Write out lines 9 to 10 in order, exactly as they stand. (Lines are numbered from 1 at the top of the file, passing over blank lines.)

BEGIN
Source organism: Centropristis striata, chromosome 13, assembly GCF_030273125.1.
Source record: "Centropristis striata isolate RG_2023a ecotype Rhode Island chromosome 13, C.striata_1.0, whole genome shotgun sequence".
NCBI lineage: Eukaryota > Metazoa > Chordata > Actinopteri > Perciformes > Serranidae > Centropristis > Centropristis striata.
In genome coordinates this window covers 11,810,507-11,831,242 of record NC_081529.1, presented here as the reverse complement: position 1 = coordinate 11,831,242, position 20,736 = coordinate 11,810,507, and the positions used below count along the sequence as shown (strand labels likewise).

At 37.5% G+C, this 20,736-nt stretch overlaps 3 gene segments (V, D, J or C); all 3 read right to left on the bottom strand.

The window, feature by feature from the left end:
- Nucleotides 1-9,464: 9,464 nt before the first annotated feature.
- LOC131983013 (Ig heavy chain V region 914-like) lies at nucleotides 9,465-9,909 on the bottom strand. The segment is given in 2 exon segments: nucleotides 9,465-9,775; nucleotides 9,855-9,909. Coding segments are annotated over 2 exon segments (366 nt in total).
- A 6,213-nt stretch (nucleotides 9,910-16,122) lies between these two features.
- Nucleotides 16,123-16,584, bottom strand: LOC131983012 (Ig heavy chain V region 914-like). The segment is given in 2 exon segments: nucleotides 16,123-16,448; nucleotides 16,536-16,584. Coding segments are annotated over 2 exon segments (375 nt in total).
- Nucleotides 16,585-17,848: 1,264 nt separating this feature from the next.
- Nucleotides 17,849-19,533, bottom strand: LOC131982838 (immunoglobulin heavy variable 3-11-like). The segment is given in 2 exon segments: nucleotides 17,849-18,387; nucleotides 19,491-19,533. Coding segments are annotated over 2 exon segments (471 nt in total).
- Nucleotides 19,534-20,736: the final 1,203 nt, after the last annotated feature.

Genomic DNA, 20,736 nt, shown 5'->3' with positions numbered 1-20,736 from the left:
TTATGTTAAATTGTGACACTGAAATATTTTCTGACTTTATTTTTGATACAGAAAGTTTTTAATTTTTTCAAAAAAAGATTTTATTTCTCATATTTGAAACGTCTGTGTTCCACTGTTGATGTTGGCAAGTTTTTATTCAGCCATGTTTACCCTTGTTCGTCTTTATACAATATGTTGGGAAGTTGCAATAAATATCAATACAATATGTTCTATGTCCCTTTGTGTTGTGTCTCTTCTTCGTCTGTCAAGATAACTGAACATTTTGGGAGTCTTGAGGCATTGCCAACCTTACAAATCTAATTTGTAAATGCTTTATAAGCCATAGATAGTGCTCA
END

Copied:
- A 6,213-nt stretch (nucleotides 9,910-16,122) lies between these two features.
- Nucleotides 16,123-16,584, bottom strand: LOC131983012 (Ig heavy chain V region 914-like). The segment is given in 2 exon segments: nucleotides 16,123-16,448; nucleotides 16,536-16,584. Coding segments are annotated over 2 exon segments (375 nt in total).